The Government should consider investigating how ministers and senior civil servants handled the banking collapse, it has been claimed.
Politicians examining state response to the 2008 meltdown said Ireland could learn a lot from the way Icelandic authorities looked into the crippling financial collapse.
The Dail Public Accounts Committee (PAC) said there were striking similarities between the turmoil in the two nations.
Bernard Allen, PAC chairman, said Icelandic authorities had been determined to get to the root cause of the crisis.
"I believe that our own pending commission of inquiry should consider the template used in Iceland," he said.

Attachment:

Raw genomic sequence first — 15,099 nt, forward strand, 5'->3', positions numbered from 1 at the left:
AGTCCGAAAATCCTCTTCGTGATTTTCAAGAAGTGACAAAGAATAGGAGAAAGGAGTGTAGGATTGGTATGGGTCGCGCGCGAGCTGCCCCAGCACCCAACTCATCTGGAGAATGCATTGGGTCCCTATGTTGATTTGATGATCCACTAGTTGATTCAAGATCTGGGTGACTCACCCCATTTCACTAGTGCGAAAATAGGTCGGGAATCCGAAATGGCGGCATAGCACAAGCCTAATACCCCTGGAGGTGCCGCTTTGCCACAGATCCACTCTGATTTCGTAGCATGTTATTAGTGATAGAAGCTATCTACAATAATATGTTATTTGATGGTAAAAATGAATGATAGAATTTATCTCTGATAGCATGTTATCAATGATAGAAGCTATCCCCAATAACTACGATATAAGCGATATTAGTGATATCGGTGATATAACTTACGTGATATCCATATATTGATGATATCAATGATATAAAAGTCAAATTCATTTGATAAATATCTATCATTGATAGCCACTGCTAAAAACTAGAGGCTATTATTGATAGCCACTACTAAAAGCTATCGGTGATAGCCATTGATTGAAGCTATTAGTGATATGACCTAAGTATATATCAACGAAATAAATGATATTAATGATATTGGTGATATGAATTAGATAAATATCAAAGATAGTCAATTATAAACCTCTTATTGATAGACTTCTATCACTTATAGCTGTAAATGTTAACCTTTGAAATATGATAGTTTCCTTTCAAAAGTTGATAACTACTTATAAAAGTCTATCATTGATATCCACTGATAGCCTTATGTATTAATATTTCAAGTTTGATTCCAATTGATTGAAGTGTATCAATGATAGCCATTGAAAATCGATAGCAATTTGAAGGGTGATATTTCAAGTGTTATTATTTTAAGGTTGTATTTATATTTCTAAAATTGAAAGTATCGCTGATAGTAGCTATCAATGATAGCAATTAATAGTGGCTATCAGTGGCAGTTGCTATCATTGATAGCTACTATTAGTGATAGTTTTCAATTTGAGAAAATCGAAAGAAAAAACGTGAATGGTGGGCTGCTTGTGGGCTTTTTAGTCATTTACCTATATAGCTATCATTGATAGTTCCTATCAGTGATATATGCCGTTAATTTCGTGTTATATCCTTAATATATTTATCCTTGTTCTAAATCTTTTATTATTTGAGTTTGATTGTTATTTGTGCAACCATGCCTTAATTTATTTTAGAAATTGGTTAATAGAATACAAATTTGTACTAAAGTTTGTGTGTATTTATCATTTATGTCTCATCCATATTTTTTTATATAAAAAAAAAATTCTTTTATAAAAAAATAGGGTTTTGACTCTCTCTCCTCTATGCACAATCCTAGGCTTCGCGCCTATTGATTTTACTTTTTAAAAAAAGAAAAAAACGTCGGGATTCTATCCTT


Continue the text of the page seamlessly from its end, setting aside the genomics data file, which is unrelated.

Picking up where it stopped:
"Our commission of investigation does not seem to include management by Government Ministers and State officials into the collapse in its terms of reference.
"Based on what we saw in Iceland this is something which may be worth exploring."
Mr Allen added: "There seems to be a determination to address the issues that caused the collapse including the issue of personal culpability on part of those who contributed to the predicament."
Iceland's state inquiry into the banking collapse issued a damning verdict of corruption and regulatory negligence.
It named and shamed senior figures for mistakes including David Oddsson, chairman of Iceland's central bank at the time of the crash, and former prime minister Geir Haarde.